"Adam is just a very unique player," said the delightfully named VandeLoo, who uses his star at just about every position on the floor. "He's 6-8, but he's very skilled. He can drive to the basket, put the ball on the floor and score, and shoot the three. He can play inside and outside on both the offensive and defensive ends. Now, he's not going to go inside and bang and overpower people, but can get it done inside. I've had a lot of players who went on to college, some Division I, and a lot of Division II and III, but he's the best I've ever had. When I talked with Coach Beilein and Coach Maker, we commented on what a perfect fit he was for West Virginia's system.
"It funny, because my wife and I happened to be in Albuquerque when West Virginia was there," VandeLoo said of the fact that WVU is a leading contender for Koch's services. "They were certainly special to watch. It was a great demonstration of basketball and of the team game."
West Virginia is hoping to complete the fit with a commitment from Koch, who could play either the three or the four at WVU. Mountaineer assistant coach Mike Maker was in Wisconsin last week to watch Koch practice, and hopes to add Koch to what will probably be at least a five-member class of 2006.
"The beauty of his game is that he passes and gets everyone involved, and is a complete player," VandeLoo said. "He's a special person off the court too. He's the kind of kid you would want for a son. He's a great student, works hard, and tries to do everything we tell him to do on the court."
That encompasses a lot of ground, for VandeLoo runs a variety of offensive sets to take advantage of Koch's talent.
"We play five-man motion, swing and high-low," VandeLoo ticked off. "He can screen, come off and shoot, and we'll post him up too. We try to take whatever the defense gives. We'll post him up against smaller players, or step him out against big guys. We try to use him in a lot of different ways, and we also have about 15 special plays designed for him."
"We play him anywhere from the two to the five," VandeLoo continued. "We have good guards, so we mostly play him at the three, four, or five. Next to Adam our tallest guy is 6-3, so he often has to guard the biggest player on the other team, but he can guard big guys or small guys."
Koch, by all accounts, is a solid team player who isn't concerned with putting up big stats or making the eye-popping play. He's about fundamentals and getting the job done, and involving everyone around him. He's earned good experience by going against players his size or bigger on defense, which should stand him well when he continues his career on the collegiate level.
To be sure, however, his team-oriented outlook might have kept him off of some radar screens during his junior season. With many "players to watch" lists being generated months, and sometimes years, in advance, players like Koch often go unnoticed. However, as the current vernacular goes, Koch has "blown up", during the current AAU season, and has been garnering attention and offers at a steady rate.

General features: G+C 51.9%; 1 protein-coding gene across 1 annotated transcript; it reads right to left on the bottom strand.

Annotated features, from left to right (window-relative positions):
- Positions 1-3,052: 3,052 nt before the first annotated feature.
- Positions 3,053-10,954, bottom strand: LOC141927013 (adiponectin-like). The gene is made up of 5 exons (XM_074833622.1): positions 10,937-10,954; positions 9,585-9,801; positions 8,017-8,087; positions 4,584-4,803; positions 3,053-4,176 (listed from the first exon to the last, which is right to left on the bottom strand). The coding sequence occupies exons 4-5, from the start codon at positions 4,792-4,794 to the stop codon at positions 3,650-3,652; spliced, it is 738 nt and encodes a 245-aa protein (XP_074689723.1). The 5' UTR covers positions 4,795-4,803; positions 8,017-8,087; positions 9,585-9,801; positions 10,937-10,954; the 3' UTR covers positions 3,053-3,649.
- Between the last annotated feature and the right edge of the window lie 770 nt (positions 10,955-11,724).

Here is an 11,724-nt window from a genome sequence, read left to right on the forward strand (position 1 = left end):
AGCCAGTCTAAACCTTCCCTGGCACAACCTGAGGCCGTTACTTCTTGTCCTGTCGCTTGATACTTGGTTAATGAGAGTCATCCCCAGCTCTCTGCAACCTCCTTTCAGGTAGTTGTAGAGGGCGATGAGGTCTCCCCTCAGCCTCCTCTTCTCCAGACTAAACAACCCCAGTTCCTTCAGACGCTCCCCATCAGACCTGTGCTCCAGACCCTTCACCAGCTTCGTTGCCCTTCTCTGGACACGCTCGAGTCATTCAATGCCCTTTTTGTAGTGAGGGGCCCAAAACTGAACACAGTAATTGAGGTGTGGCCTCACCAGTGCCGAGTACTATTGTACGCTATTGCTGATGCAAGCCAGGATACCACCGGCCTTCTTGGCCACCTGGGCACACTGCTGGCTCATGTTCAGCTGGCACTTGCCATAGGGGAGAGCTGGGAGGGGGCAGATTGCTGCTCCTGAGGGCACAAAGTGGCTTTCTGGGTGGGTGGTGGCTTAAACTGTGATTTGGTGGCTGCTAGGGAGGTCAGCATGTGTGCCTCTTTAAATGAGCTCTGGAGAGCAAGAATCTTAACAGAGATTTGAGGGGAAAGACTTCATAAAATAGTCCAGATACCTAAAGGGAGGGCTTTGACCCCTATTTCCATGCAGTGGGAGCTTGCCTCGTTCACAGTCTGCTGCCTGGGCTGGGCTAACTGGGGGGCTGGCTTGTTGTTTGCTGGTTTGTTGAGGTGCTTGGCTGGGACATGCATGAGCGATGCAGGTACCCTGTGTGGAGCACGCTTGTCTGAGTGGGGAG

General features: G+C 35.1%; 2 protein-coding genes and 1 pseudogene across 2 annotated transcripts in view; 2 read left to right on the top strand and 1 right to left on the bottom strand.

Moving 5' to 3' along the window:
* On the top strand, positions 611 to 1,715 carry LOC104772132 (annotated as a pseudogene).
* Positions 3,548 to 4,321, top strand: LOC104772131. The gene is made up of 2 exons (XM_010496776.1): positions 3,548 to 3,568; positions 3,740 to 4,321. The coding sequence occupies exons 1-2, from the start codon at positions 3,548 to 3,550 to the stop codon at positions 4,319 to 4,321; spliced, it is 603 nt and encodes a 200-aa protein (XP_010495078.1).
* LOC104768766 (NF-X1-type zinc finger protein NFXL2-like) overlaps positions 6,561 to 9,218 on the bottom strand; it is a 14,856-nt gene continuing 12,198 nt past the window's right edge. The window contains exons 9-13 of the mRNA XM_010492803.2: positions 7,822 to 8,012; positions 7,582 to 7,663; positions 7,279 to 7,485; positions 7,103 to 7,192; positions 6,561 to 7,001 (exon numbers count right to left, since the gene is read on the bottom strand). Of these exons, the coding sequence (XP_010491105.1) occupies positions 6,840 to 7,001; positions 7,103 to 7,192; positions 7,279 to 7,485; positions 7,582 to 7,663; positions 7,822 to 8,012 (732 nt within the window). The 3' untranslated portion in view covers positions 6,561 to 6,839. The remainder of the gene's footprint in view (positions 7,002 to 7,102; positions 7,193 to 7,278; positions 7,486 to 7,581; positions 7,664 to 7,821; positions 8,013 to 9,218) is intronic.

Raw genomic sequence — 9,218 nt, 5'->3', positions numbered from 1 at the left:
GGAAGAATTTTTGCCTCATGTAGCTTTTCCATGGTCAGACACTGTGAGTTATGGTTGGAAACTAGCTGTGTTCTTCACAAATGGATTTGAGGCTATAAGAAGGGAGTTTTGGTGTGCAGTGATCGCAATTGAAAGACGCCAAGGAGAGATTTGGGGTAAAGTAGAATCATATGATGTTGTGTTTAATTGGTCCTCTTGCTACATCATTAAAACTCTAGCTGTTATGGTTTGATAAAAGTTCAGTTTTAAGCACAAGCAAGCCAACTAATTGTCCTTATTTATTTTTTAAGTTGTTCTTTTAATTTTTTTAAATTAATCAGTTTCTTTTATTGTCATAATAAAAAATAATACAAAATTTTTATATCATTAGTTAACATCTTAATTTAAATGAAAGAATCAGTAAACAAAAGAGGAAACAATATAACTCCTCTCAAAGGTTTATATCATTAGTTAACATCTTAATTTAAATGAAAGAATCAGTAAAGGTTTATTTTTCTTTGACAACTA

"About January, he made the decision to try to have a bigger and more consistent impact on the game," VandeLoo said. "Not trying to take the game over, but to have more influence. By May, at tournaments, he found a comfort zone and was just being himself. I told him when he left for [AAU] tournaments in Louisville and Indianapolis to just be himself and he would impress. He didn't have to be flashy. He did that, and his confidence and level of play have really gone up."
Another factor that has greatly contributed to Koch's development has been the style of play of his AAU team, the Randolph Boys Club. While many AAU squads seem to exist only to see how many shots they can fire up or how many dunks they can throw down, Koch's team is cut from a different mold. Coached by Hugh Roberts, RBC is, in many respects, a mirror image of Ashwaubenon, and by extension, West Virginia.
"[Roberts] emphasizes team play," said a grateful VandeLoo, who benefits mightily from the fact that he doesn't have to reprogram his star after the summer season. "Coach Roberts has no ego, and isn't in it to make a name for himself. His concern is teaching his players and helping them improve. He gets guys like Adam who are team players, and who play the game together. The AAU experience has been a great one for Adam. He plays there a lot like we play, and it has really helped boost his confidence."
As a result, Koch moves smoothly from AAU competition to his high school team's season, and gets much greater benefit from summer competition than many players. It's just that fact that has allowed Koch to excel during AAU tournaments this year, and which has resulted in his rapidly rising stock among college recruiters.
One concern among that contingent is Koch's size. He currently checks at right around 200 pounds, which would put him on the lower end of the scale for Big East forwards. Of course, Beilein made do with a pair of forwards last year that never got above that mark, but VandeLoo thinks his Division-I bound standout won't have any problem putting on some bulk.
"He was 185 pounds during [his junior] season, but he's been working out with a trainer at the Sports Medicine Clinic," VandeLoo explained. "He's put on about 16 pounds since the end of the season. I think that in a college strength program, and with the maturing process, he'll be able to put on 25-30 pounds without losing any of his athleticism."
"He was actually disappointed in that because he had a 32 in math," VandeLoo said with a laugh. "I had to tell him a 28 is pretty good."